What makes Darwinian hydrology "Darwinian"? Asking a different kind of question about landscapes
Abstract. There have been repeated calls for a Darwinian approach to hydrologic science, or for a synthesis of Darwinian and Newtonian approaches, to deepen understanding of the hydrologic system in the larger landscape context, and so develop a better basis for predictions now and in an uncertain future. But what exactly makes a Darwinian approach to hydrology "Darwinian"? While there have now been a number of discussions of Darwinian approaches, many referencing Harte (2002), the term is potentially a source of confusion because its connections to Darwin remain allusive rather than explicit.
Here we suggest that the Darwinian approach to hydrology follows the example of Charles Darwin by focusing attention on the patterns of variation in populations and seeking hypotheses that explain these patterns in terms of the mechanisms and conditions that determine their historical development. These hypotheses do not simply catalog patterns or predict them statistically – they connect the present structure with processes operating in the past. Nor are they explanations presented without independent evidence or critical analysis – Darwin's hypotheses about the mechanisms underlying present-day variation could be independently tested and validated. With a Darwinian framework in mind, it is easy to see that a great deal of hydrologic research has already been done that contributes to a Darwinian hydrology – whether deliberately or not.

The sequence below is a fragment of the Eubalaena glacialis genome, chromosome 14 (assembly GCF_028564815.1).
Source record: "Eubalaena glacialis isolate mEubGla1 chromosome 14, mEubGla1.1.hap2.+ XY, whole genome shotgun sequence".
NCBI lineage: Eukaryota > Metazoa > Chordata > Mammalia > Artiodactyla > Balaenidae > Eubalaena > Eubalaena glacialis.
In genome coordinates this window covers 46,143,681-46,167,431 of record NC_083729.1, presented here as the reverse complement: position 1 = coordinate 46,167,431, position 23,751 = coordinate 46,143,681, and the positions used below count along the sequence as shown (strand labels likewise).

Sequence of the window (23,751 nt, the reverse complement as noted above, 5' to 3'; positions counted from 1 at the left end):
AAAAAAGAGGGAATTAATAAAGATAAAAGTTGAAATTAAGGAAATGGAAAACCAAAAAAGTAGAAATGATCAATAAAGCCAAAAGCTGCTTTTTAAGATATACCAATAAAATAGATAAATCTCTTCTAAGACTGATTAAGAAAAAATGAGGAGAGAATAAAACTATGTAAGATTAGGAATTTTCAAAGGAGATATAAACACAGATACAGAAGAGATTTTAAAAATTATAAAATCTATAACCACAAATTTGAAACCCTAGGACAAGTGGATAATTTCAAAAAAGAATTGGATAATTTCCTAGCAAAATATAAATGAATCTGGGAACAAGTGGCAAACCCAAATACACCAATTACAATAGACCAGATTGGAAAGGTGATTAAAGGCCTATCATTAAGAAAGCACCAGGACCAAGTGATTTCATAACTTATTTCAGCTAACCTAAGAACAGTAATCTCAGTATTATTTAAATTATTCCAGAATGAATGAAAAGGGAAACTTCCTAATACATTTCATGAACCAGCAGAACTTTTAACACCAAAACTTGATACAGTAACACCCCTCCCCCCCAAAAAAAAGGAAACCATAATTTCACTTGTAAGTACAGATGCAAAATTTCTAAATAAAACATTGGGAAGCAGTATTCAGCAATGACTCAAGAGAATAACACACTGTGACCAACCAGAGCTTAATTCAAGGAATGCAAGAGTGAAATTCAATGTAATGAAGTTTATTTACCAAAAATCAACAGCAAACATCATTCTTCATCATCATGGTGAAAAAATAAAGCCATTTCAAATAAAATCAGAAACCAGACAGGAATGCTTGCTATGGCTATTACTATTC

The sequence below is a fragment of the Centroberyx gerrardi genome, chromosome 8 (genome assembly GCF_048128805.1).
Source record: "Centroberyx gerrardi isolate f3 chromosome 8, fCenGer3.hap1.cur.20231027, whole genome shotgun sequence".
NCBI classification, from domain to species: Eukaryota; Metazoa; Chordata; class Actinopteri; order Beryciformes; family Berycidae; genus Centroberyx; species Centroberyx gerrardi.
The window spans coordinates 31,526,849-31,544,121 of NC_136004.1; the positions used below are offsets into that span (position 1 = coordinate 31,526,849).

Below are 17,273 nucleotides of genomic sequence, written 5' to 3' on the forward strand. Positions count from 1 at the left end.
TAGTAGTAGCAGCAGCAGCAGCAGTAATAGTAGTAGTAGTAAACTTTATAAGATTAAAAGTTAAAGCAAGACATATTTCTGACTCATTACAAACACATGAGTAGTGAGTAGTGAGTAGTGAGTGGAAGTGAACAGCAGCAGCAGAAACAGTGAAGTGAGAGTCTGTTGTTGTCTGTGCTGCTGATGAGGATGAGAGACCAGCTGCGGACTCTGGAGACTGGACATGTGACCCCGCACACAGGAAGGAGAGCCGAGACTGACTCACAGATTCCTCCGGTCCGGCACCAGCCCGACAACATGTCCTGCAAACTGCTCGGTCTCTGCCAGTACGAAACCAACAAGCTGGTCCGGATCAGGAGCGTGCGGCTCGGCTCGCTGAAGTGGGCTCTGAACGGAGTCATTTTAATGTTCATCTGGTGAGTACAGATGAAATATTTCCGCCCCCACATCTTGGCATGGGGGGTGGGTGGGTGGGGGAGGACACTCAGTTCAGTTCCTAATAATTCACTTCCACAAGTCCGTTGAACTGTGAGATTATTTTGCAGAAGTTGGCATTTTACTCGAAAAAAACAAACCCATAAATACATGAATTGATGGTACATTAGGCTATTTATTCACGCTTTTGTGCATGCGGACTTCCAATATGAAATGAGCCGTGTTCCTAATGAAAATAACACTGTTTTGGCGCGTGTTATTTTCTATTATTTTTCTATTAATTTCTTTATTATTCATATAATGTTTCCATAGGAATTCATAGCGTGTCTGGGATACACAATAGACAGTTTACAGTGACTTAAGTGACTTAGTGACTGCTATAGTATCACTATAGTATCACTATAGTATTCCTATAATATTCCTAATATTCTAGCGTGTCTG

We discuss some practical and philosophical issues with this approach to hydrologic science: how are explanatory hypotheses generated? What constitutes a good hypothesis? How are hypotheses tested? "Historical" sciences – including paleohydrology – have long grappled with these questions, as must a Darwinian hydrologic science. We can draw on Darwin's own example for some answers, though there are ongoing debates about the philosophical nature of his methods and reasoning. Darwin used a range of methods of historical reasoning to develop explanatory hypotheses: extrapolating mechanisms, space for time substitution, and looking for signatures of history. Some of these are already in use, while others are not and could be used to develop new insights. He sought explanatory hypotheses that intelligibly unified disparate facts, were testable against evidence, and had fertile implications for further research. He provided evidence to support his hypotheses by deducing corollary conditions ("if explanation A is true, then B will also be true") and comparing these to observations.
While a synthesis of the Darwinian and Newtonian approaches remains a goal, the Darwinian approach to hydrologic science has significant value of its own. The Darwinian hydrology that has been conducted already has not been coordinated or linked into a general body of theory and knowledge, but the time is coming when this will be possible.